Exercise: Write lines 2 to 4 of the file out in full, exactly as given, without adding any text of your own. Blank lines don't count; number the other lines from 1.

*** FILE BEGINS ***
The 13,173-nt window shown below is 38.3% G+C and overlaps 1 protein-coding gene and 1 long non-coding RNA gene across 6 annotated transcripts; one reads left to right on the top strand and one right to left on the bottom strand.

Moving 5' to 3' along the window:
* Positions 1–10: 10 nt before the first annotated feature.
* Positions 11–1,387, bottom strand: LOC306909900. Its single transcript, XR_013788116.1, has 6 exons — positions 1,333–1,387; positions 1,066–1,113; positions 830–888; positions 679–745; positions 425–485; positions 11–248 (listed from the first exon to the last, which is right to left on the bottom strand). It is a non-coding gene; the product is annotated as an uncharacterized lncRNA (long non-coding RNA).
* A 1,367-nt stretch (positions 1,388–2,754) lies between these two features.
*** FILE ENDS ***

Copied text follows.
Moving 5' to 3' along the window:
* Positions 1–10: 10 nt before the first annotated feature.
* Positions 11–1,387, bottom strand: LOC306909900. Its single transcript, XR_013788116.1, has 6 exons — positions 1,333–1,387; positions 1,066–1,113; positions 830–888; positions 679–745; positions 425–485; positions 11–248 (listed from the first exon to the last, which is right to left on the bottom strand). It is a non-coding gene; the product is annotated as an uncharacterized lncRNA (long non-coding RNA).